- The driver of a TeslaModel S and one of his passengers died after the vehicle was involved in a single-car crash in Fort Lauderdale, Florida, on Tuesday evening, the Fort Lauderdale Police Department has confirmed in a press release.
- A third passenger was thrown out of the vehicle after the crash and taken to a nearby hospital.
- The third passenger’s condition has not been reported.
- The vehicle’s speed is believed to be a factor in the accident.
The driver of a TeslaModel S and one of his passengers died after the vehicle was involved in a single-car crash in Fort Lauderdale, Florida, on Tuesday evening, the Fort Lauderdale Police Department has confirmed in a press release.
The vehicle caught fire after it crashed into a concrete wall at around 6:46 p.m. The vehicle’s speed is believed to be a factor in the accident.
The driver, Barrett Riley, and front-seat passenger, Edgar Martinez, were both 18-years-old. The backseat passenger, 18-year-old Alexander Berry, was thrown out of the vehicle after the crash and taken to a nearby hospital. Berry’s condition has not been reported.
The Fort Lauderdale Police Department is investigating the accident.
A local resident said the area has a history of crashes
A local resident described the aftermath of the crash to CBS affiliate WFOR.
“Two people trapped in the front seats,” the person, who was not identified by name, said. “Nobody could help because the car was on fire. The fire was so intense that nobody could reach them. There were people trying to get there but it wasn’t happening.”
Another resident, Wendy Mascolo, told WFOR the area where the accident occurred has a history of crashes and speeding.
“The speed limit is 30 and even if you come around that curve doing 30, it still is a little too fast,” she said. “You hear it all night. It wakes me up in the middle of the night all the time with them speeding.”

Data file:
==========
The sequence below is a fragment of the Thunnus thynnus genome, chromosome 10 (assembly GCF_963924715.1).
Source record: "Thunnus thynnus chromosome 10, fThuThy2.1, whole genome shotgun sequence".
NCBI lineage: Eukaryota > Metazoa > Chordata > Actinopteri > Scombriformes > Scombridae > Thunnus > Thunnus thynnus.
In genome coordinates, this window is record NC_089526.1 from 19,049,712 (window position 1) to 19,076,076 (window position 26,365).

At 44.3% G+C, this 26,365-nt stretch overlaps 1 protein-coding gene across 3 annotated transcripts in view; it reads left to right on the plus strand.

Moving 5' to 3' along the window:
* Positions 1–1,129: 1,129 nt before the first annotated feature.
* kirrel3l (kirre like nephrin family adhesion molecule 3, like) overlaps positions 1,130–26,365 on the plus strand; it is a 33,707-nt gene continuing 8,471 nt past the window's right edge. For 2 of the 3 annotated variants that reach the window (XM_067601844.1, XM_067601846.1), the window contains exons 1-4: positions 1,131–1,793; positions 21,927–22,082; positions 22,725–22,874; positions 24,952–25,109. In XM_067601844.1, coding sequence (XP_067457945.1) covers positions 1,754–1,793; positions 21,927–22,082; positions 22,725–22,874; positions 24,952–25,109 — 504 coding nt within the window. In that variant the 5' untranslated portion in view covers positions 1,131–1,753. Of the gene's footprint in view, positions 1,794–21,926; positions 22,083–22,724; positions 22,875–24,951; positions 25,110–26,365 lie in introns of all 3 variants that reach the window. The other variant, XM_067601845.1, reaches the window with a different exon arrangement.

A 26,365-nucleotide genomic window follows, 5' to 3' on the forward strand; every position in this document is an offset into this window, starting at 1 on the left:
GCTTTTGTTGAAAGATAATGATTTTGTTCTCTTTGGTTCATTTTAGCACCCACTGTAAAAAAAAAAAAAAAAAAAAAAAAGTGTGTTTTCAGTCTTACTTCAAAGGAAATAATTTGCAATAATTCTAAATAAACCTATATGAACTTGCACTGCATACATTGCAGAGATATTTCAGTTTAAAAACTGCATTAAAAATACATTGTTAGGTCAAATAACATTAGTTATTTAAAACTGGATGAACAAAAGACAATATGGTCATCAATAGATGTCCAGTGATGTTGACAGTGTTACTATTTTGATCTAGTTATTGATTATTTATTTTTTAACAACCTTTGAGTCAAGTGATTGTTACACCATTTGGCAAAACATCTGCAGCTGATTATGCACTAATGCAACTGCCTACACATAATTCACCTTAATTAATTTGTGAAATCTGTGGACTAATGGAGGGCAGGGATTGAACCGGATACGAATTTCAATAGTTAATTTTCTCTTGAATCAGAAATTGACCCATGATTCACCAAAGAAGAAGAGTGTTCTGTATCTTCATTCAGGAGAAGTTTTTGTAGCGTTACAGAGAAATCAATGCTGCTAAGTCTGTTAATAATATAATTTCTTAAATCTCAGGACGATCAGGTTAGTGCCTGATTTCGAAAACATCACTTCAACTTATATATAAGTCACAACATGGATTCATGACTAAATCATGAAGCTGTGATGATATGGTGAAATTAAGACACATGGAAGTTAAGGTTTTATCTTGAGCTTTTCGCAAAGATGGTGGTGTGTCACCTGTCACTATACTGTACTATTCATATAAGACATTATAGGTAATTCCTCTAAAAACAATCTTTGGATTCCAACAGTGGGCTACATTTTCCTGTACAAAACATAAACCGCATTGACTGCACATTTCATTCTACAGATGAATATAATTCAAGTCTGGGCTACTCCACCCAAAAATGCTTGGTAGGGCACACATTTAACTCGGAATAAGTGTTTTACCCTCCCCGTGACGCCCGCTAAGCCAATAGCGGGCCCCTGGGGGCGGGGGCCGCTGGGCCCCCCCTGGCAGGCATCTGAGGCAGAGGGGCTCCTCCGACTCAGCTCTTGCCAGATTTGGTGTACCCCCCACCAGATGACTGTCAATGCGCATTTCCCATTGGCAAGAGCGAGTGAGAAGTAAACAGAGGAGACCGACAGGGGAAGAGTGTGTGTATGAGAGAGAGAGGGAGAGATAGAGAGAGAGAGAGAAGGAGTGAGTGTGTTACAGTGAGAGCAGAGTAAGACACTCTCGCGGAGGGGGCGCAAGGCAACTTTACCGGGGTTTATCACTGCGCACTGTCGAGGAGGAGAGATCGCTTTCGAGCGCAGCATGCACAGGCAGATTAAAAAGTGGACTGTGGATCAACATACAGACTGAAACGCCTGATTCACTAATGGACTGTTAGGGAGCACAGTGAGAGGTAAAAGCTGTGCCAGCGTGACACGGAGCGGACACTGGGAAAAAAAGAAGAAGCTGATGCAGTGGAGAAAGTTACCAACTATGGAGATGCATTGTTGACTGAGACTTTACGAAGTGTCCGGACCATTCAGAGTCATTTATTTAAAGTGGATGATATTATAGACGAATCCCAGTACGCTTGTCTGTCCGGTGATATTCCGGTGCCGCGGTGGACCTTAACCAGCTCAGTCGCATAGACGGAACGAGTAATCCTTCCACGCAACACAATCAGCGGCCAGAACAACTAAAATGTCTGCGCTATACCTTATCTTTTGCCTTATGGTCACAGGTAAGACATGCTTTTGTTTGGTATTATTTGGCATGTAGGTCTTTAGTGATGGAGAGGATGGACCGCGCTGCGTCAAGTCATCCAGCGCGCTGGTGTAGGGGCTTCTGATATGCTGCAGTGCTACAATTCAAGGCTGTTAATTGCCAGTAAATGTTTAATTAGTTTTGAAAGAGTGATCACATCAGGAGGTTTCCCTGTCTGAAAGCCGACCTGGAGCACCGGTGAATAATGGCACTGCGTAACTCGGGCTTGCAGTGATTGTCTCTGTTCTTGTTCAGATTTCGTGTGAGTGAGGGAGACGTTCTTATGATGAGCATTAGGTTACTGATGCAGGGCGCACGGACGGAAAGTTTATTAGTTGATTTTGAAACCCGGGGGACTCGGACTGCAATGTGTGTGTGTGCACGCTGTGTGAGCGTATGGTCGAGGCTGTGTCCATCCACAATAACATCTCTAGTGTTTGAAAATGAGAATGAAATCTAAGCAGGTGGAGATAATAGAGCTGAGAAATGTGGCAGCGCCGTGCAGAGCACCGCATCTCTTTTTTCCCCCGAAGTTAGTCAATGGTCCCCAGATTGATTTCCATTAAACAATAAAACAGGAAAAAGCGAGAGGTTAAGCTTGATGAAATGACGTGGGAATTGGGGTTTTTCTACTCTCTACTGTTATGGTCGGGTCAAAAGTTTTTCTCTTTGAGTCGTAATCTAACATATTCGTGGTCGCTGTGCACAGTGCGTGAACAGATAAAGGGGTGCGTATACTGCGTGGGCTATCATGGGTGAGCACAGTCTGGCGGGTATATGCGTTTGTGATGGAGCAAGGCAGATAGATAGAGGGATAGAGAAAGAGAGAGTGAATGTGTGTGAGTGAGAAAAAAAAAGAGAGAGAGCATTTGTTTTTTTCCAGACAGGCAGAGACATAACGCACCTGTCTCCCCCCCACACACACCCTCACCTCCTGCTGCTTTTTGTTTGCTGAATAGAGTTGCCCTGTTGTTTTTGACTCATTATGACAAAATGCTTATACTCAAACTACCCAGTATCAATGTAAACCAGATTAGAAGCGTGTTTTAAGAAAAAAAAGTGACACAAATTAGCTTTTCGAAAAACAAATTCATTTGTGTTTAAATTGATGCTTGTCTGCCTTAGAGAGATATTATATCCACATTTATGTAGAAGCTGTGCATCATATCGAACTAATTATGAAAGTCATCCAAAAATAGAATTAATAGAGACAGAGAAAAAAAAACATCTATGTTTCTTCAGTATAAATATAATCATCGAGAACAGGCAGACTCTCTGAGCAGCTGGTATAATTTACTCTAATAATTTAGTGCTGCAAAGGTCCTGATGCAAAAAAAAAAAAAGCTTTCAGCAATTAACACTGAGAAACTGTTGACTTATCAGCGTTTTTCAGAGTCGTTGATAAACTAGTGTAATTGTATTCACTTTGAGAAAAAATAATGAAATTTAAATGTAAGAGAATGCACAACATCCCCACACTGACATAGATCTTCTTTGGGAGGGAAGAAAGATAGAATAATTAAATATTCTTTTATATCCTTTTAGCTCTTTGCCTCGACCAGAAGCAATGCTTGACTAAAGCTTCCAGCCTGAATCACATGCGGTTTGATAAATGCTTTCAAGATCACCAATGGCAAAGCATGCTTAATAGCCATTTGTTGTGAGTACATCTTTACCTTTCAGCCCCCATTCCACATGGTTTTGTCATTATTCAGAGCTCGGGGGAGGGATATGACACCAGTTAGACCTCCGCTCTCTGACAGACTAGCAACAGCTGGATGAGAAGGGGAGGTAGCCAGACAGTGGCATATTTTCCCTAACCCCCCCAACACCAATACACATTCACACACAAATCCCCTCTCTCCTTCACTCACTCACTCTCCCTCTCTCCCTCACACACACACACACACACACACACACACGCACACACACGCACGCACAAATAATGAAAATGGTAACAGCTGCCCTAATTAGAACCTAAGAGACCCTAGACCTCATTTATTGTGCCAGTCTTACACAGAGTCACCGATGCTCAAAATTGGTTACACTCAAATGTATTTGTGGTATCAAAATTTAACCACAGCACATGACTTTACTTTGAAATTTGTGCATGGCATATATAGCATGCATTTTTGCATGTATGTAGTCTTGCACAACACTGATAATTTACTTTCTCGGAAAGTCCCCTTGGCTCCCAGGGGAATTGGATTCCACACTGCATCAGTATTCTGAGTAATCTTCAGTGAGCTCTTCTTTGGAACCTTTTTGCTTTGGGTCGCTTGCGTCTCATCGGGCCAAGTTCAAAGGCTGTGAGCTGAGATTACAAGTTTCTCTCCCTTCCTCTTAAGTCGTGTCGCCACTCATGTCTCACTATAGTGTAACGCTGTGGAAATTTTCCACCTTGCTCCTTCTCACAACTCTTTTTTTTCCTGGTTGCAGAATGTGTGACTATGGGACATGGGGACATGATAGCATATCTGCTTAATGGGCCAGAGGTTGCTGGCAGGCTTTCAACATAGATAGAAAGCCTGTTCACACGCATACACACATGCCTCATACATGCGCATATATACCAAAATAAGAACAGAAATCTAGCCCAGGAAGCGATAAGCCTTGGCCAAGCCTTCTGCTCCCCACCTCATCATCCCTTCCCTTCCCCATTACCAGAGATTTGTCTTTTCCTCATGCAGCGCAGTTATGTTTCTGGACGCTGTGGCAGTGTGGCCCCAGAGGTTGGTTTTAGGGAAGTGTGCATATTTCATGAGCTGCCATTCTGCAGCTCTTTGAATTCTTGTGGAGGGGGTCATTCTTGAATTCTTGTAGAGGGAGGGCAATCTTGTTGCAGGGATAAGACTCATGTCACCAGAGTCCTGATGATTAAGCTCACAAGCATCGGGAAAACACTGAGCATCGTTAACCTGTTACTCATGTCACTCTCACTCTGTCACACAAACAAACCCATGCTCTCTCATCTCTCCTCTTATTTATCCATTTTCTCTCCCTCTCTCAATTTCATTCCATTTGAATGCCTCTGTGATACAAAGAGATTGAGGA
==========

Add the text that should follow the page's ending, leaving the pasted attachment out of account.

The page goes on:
A Tesla spokesperson told Business Insider the company is “working to establish the facts of the incident” and will cooperate with local authorities.
“Our thoughts are with the families and friends affected by this tragedy,” the representative said.
The Model S received a high safety rating in 2013
It’s unclear if the company’s semi-autonomous Autopilot system was engaged at the time of the accident. The feature caps a vehicle’s speed at 5 mph above the local speed limit on residential roads.
In 2013, the Model S received a safety rating from the National Highway Traffic Safety Administration (NHTSA) that was higher than any car the agency had previously tested.
In response to the rating, Tesla explained that the lack of an engine block in the car’s front section increases the vehicle’s crumple zone, which reduces the impact to a car’s occupants during a crash.
After a fatal Model X accident in March that involved the vehicle’s battery catching fire, Tesla said the batteries in its vehicles are designed to decrease the rate at which a fire can spread.
“Tesla battery packs are designed so that in the rare circumstance a fire occurs, it spreads slowly so that occupants have plenty of time to get out of the car,” the company wrote on its website.
You can watch WFOR’s full report below:
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